Why haven't we moved in already? What are the drawbacks? Well, the slightest bit of ice or snow, or even really heavy typhoon weather would trap us, and the Navy doesn't look kindly on sailors who call in to say they can't get to work. The commute, as lovely as it is, would be a minimum of 40 minutes, longer in rush hour--and if I want the car for the day, I would have to drive him to the base and drive back twice a day. If FH is out on his ship for months at a time, I would be quite isolated, and the chance of getting to know the neighbors is small, as they are so scattered. There is a train station, and so that's a possibility, but again, we'd have to drive down the mountain to get to the station, and though it doesn't snow or ice up often, it does happen.

Actually, finding out about the train station was kind of funny. I was trying to ask our agent where the nearest station was. With no common language, I drew some pretty horrible pictures of trains and train tracks. He was totally lost and I think FH was mortified by my drawing and my charades. Then the agent's face lit up and he whipped out his cell phone. After speaking in Japanese, he handed me the phone with a bow. On the other interpreter! After much back and forth (I explained to the interpreter, she explained to him, he answered her, she told me what he said, etc.) he understood, and promised to point out the train station on the way back. I think he did--at least that's how I interpreted his rapid Japanese and frantic arm flailing as we went careering past a ramshackle building beside the train tracks on our way home. I think the station was beyond the shack though, as he also said several times "Shopping! Shopping!" as he flailed, and we've been told the train stations often have several shops and a grocery store.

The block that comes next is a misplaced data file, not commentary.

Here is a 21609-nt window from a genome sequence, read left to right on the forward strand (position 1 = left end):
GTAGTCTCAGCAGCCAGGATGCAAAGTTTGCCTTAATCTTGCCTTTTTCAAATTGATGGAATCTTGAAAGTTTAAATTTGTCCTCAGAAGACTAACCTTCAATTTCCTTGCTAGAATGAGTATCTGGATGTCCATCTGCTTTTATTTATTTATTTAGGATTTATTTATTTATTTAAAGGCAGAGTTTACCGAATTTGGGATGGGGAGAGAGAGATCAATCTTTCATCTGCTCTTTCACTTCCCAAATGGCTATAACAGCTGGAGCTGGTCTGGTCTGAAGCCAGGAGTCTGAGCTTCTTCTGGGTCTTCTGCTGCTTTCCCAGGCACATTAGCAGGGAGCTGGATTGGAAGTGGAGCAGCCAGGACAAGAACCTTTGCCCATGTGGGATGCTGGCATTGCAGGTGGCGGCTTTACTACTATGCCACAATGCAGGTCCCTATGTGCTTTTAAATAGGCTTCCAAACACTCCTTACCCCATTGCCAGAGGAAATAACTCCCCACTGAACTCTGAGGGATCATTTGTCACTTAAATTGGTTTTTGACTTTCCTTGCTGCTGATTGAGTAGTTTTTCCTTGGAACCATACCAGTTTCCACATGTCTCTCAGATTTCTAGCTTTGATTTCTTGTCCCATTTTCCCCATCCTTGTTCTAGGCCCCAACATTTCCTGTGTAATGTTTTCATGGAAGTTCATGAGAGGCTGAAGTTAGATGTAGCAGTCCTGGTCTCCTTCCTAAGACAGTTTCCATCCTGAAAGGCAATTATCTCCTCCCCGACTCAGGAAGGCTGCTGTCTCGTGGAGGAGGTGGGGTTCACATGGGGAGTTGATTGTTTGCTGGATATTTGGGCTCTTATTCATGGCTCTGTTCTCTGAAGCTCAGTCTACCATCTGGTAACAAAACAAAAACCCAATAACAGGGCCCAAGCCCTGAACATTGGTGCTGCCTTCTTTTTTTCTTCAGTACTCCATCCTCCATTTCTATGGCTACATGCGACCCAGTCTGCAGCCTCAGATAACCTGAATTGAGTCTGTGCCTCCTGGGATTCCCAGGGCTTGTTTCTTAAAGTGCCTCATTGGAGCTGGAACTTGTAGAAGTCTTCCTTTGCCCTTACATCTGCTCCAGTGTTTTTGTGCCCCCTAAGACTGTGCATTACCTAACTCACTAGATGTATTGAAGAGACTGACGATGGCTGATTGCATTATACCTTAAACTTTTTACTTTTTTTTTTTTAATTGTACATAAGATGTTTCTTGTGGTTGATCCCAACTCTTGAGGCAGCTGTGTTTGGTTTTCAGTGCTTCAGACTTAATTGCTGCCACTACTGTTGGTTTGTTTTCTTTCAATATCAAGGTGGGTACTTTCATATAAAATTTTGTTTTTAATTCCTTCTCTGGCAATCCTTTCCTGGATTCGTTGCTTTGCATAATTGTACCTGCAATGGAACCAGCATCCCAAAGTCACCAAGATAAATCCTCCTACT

So...we know we will be offered a highly-desirable but grim townhouse on the Main Base on Tuesday. We've seen our dream house--if only it was closer. Tomorrow, we get to see another house, not so special, but not so far away. Unfortunately, after these two houses, we can't see any more until the housing office reopens on Tuesday and they schedule us for more house viewings. We hope to see at least four before we have to decide on Wednesday morning.

I took my camera with me on the house visit, but forgot the &#$% SD card, so was unable to take any pictures to send you. My apologies! Stay tuned for the story of house number two!

1 comment:

Anonymous said...

I am supposed to be coming to Sasebo in January 08. I am so nervous. I would love to chat with you. Please email me at